When most people think of helium, they think of party balloons and funny voices, but the gas has far more important applications in MRI machines, welding, manufacturing semiconductors, deep-sea diving and blimps. Unfortunately, it has a tendecy to just float off irretrievably into space, and with our current reserves dwindling, the world has been on the edge of a global shortage. Now, a research team has developed a new approach to finding fields of the gas underground, and with the first use of the technique they've discovered a massive reserve in East Africa.

Earth's main supply of helium comes from deep underground, as a result of radioactive decay. As it bubbles up to the planet's crust over the course of several hundred million years, it often ends up trapped in the same reserves as natural gas, which is where our commercial supplies are tapped from. In fact, until now sources of helium have only ever been found unintentionally, while drilling for oil or natural gas.

This new reserve was discovered in the Tanzanian East African Rift Valley, where the heat from volcanic activity was found to release helium from the ancient rocks it's embedded in, and allow it to pool in gas fields closer to the surface. The research was conducted by scientists from the Universities of Oxford and Durham, along with the Norwegian helium exploration company, Helium One.

"We sampled helium gas (and nitrogen) just bubbling out of the ground in the Tanzanian East African Rift valley," says Professor Chris Ballentine of Oxford University. "By combining our understanding of helium geochemistry with seismic images of gas trapping structures, independent experts have calculated a probable resource of 54 billion cubic feet (BCf) in just one part of the rift valley."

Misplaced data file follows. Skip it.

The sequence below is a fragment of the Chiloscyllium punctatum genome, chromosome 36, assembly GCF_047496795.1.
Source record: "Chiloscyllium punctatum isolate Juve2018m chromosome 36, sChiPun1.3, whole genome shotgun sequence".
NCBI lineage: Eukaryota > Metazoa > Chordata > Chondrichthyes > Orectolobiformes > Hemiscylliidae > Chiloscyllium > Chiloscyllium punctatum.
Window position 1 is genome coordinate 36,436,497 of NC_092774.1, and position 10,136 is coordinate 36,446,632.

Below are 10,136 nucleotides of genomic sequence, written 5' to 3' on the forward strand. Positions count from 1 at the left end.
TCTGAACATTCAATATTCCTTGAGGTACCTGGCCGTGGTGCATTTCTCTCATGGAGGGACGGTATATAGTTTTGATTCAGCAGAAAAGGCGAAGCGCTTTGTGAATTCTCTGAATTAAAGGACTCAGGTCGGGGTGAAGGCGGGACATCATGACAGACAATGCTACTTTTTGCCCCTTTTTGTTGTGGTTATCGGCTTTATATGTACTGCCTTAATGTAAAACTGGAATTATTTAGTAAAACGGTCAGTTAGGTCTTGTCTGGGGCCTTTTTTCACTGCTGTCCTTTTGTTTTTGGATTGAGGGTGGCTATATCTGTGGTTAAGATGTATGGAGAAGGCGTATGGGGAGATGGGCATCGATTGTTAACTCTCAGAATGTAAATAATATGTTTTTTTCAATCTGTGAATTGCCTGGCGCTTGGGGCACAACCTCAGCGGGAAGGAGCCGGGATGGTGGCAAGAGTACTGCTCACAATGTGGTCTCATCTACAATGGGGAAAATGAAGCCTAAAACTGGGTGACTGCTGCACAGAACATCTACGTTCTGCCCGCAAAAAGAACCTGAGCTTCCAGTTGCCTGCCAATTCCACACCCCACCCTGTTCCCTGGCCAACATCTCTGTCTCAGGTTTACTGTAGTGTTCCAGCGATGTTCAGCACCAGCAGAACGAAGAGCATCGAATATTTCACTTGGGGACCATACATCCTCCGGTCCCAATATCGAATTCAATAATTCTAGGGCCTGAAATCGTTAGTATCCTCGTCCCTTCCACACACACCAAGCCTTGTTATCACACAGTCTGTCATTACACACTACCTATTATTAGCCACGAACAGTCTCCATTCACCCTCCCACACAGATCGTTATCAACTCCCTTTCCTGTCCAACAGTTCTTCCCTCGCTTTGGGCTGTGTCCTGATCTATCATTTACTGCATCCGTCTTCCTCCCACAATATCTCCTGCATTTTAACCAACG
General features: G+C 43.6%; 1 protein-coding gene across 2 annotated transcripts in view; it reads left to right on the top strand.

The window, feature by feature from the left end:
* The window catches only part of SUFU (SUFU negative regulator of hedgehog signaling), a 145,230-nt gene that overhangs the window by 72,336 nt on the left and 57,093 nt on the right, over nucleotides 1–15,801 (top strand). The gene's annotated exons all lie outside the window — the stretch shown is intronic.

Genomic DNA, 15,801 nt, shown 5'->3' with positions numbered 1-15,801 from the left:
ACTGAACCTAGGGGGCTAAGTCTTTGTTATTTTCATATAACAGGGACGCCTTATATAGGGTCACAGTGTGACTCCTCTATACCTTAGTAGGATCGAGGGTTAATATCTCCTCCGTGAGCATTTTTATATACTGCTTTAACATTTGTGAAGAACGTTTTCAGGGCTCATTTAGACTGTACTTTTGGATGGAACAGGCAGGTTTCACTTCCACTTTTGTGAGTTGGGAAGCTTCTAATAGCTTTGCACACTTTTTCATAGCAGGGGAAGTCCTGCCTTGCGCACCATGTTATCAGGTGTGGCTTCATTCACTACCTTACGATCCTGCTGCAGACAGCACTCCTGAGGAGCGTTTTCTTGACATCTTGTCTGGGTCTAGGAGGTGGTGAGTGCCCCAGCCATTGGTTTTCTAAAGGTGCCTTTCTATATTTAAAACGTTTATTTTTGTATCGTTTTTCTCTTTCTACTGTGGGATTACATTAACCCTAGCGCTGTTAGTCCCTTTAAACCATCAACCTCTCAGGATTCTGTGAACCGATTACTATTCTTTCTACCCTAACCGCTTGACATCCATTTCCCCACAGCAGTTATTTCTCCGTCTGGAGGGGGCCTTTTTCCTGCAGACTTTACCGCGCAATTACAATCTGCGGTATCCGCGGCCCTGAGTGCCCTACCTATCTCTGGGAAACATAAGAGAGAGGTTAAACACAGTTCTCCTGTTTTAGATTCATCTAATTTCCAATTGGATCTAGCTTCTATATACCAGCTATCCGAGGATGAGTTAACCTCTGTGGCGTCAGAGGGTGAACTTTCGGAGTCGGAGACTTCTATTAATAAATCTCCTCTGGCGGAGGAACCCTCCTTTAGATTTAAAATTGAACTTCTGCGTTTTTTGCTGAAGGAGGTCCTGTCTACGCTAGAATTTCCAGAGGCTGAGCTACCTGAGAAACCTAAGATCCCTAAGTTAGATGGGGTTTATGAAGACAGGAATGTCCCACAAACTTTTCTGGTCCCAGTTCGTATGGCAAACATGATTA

That's enough to fill more than 1.2 million MRI scanners, and more than twice the amount held in reserve by the world's largest supplier, the US Federal Helium Reserve, which has just 24.2 BCf left. The annual global consumption of helium averages 8 BCf, and supplies aren't being replenished fast enough to keep up.

"This is a game changer for the future security of society's helium needs and similar finds in the future may not be far away," says Ballentine.

The problem with the Tanzanian reserve is that the volcanoes that allow the helium to escape the ancient rocks could end up diluting the gas.

"If gas traps are located too close to a given volcano, they run the risk of helium being heavily diluted by volcanic gases such as carbon dioxide," says Durham University's Diveena Danabalan. "We are now working to identify the 'goldilocks-zone' between the ancient crust and the modern volcanoes where the balance between helium release and volcanic dilution is 'just right'."

Danabalan presented a study last year that suggested huge reservoirs of helium were yet to be found under parts of North America, and this week will present this new research at the Goldschmidt geochemistry conference in Yokohama, Japan.